From the story she told through sobs, this is what I gathered the night to have been like. Picture it with me. It has been raining and raining and it only seems to be getting worse. You finally get word that a hurricane is coming and you need to get out of your very vulnerable neighborhood. You discover that the one and only path up the hill has already been washed out from the water careening down the hillside. It won't be long before the water begins dragging homes down with it. Your only way to escape is to climb the steep, muddy hill in pounding rain. Imagine that the only things you have to hold onto as you climb uphill through a hurricane are unstable trees. Now consider that your three small children are with you.



I could only think of how my friends told me that riding out Hurricane Ike in their very well crafted and sturdy American homes was the scariest night of their lives. I could only consider that I hadn't even been brave enough to try. And here I was in the most vulnerable neighborhood I'd ever seen. It was God's grace that any of these families made it out alive.

I was listening hard to try to understand this mother's story without the translator's help. One thing I know for sure was that she constantly said "I'm so thankful." She was thankful to be alive. She was thankful for the support of her children's Compassion project. She was thankful for our prayers for her family's continued safety. When we took a moment to pray for her, she simultaneously prayed for us, saying "Gracias, Senor." She literally could not wait to express her thanks to God.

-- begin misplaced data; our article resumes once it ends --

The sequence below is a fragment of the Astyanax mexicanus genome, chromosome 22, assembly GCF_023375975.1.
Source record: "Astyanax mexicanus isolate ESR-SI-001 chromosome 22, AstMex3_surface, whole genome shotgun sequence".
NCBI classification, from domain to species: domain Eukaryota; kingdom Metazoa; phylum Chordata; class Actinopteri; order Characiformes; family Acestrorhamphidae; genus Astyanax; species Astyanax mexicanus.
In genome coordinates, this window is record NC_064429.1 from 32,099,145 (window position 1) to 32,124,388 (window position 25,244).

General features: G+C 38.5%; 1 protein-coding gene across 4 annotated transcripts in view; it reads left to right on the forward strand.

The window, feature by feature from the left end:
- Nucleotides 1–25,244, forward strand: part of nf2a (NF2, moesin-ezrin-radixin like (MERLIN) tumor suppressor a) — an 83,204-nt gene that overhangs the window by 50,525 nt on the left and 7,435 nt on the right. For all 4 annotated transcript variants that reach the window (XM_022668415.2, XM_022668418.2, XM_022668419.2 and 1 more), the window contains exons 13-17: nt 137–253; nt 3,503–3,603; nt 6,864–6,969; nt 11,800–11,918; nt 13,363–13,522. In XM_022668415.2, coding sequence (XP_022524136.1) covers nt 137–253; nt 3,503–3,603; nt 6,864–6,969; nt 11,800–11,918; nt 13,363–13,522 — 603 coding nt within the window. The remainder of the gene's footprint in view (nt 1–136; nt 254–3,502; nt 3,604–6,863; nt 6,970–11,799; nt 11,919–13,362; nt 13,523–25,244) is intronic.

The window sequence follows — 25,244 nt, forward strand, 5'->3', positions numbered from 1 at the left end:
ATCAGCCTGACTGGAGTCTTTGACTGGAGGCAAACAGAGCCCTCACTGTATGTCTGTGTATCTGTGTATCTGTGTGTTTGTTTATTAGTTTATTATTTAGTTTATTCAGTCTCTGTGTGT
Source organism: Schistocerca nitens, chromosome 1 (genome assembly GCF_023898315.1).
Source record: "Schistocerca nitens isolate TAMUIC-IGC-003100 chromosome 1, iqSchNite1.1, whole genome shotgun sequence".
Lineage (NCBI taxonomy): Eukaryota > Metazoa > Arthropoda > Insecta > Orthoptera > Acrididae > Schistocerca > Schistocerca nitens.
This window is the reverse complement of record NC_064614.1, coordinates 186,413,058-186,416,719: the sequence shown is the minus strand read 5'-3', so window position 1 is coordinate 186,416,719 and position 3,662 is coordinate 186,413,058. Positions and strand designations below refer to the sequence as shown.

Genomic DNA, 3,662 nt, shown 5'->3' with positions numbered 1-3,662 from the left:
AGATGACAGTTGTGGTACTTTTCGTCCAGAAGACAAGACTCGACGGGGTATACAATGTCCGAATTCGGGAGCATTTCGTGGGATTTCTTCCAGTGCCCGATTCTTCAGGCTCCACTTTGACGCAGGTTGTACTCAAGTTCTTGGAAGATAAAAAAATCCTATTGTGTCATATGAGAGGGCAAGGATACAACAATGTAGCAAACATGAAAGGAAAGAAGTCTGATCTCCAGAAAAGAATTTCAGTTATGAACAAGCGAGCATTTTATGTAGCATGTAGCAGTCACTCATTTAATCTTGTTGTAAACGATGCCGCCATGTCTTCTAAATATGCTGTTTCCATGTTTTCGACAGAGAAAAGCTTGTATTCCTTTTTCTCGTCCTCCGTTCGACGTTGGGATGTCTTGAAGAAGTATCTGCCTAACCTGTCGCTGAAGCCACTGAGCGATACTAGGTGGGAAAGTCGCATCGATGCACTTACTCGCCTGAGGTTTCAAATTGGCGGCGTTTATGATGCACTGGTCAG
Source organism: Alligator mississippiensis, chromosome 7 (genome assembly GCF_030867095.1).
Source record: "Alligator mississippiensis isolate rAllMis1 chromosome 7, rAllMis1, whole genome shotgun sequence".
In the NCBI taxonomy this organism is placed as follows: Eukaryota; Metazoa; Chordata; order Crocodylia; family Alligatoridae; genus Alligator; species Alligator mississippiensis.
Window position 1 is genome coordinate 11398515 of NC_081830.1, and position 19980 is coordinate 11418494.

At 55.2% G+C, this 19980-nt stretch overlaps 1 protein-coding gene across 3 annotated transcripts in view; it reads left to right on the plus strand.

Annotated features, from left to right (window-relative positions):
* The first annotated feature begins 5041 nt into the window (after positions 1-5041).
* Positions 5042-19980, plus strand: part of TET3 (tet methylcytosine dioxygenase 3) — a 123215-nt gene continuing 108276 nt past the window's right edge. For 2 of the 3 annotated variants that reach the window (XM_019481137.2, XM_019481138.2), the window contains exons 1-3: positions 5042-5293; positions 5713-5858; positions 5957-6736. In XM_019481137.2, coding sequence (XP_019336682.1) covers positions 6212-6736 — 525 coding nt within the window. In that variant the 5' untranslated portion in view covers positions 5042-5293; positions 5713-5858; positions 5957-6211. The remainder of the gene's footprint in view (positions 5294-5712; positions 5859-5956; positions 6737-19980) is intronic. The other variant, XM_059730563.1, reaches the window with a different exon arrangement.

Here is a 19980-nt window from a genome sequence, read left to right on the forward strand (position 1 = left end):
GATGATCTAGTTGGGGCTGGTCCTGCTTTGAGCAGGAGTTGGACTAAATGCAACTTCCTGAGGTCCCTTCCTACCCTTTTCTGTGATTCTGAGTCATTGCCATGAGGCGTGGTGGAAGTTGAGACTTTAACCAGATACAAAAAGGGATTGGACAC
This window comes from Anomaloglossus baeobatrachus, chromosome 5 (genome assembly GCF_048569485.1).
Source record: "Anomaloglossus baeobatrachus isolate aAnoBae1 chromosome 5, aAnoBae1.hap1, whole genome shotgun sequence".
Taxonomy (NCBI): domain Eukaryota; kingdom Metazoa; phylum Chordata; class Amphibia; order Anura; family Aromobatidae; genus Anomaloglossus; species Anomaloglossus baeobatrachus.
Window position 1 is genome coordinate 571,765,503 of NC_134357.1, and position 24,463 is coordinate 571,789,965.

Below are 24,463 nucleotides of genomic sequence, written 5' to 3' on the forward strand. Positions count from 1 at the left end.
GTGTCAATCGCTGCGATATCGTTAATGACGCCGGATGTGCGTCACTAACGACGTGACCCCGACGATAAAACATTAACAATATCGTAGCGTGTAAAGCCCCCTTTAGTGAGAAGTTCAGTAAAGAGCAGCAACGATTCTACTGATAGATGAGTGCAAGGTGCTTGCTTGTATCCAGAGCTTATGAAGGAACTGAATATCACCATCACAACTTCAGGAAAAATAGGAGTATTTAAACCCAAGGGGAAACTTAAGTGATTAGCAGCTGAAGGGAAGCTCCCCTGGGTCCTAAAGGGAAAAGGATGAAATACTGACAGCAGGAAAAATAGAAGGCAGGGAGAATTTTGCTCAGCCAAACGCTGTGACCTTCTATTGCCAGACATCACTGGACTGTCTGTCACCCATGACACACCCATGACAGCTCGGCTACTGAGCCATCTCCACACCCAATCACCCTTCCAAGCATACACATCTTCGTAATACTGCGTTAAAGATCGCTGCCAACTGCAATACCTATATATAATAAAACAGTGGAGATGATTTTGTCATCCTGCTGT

I've come to the point where I need to tie a nice bow on this story. I don't have it. It must have been swept away in the hurricane. What I do have is this. Compassion International is helping some of the most vulnerable children and families on earth. Their intervention is not just an idea - it is concrete. I saw it today with my own eyes. If you have a heart to help these vulnerable children, I would like to invite you to join me in sponsoring a child in Guatemala for $38 a month. I promise you that his or her life will be changed. And so will yours.

14 comments:

Jason said...

"Imagine that the only things you have to hold onto as you climb uphill through a hurricane are unstable trees. Now consider that your three small children are with you."

That's powerful imagery. I can think of times where I've been out hiking up steep hills on days with perfect weather and it's difficult to have even one child with me. I can't really picture what she went through escaping that hurricane.

Bobbie - Clumsy Crafter said...

I left for Ike too and remember well the bizarre world that I returned to of damage, no power and empty grocery store shelves but our worst day here after the storm was still an amazing blessing when the stories like you shared tonight are told. What strong mothers. Wow.

lavonda said...

I can't even imagine what this mother went through, climbing a muddy mountain with her 3 children, just to survive. We are so pampered here, even in our fears, aren't we? I deal with fear over so many things that pale in comparison to what these people live on a daily basis. I pray God molds each of us through your witness, and uses us to be His hands and His mouth to the children (and the parents) of Guatemala. Thank you Amanda, for letting Him use you this week.